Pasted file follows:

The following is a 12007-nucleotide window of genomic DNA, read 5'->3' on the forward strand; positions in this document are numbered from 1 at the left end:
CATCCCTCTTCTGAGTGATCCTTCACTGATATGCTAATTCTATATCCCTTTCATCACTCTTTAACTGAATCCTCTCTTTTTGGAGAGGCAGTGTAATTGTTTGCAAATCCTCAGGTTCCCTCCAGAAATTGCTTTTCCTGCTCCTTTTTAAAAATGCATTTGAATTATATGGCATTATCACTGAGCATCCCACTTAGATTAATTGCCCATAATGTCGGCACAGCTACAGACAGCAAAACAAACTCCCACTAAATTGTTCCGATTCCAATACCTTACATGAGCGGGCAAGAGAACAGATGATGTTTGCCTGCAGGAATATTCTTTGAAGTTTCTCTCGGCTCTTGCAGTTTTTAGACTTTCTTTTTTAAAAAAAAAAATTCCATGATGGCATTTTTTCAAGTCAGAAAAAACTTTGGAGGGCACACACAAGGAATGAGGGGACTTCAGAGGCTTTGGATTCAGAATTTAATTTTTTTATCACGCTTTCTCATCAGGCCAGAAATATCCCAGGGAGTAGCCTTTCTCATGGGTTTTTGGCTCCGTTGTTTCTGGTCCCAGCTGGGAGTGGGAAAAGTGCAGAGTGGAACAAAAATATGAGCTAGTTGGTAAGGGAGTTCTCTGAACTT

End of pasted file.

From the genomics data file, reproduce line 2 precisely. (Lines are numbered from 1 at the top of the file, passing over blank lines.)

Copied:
CATCCCTCTTCTGAGTGATCCTTCACTGATATGCTAATTCTATATCCCTTTCATCACTCTTTAACTGAATCCTCTCTTTTTGGAGAGGCAGTGTAATTGTTTGCAAATCCTCAGGTTCCCTCCAGAAATTGCTTTTCCTGCTCCTTTTTAAAAATGCATTTGAATTATATGGCATTATCACTGAGCATCCCACTTAGATTAATTGCCCATAATGTCGGCACAGCTACAGACAGCAAAACAAACTCCCACTAAATTGTTCCGATTCCAATACCTTACATGAGCGGGCAAGAGAACAGATGATGTTTGCCTGCAGGAATATTCTTTGAAGTTTCTCTCGGCTCTTGCAGTTTTTAGACTTTCTTTTTTAAAAAAAAAAATTCCATGATGGCATTTTTTCAAGTCAGAAAAAACTTTGGAGGGCACACACAAGGAATGAGGGGACTTCAGAGGCTTTGGATTCAGAATTTAATTTTTTTATCACGCTTTCTCATCAGGCCAGAAATATCCCAGGGAGTAGCCTTTCTCATGGGTTTTTGGCTCCGTTGTTTCTGGTCCCAGCTGGGAGTGGGAAAAGTGCAGAGTGGAACAAAAATATGAGCTAGTTGGTAAGGGAGTTCTCTGAACTT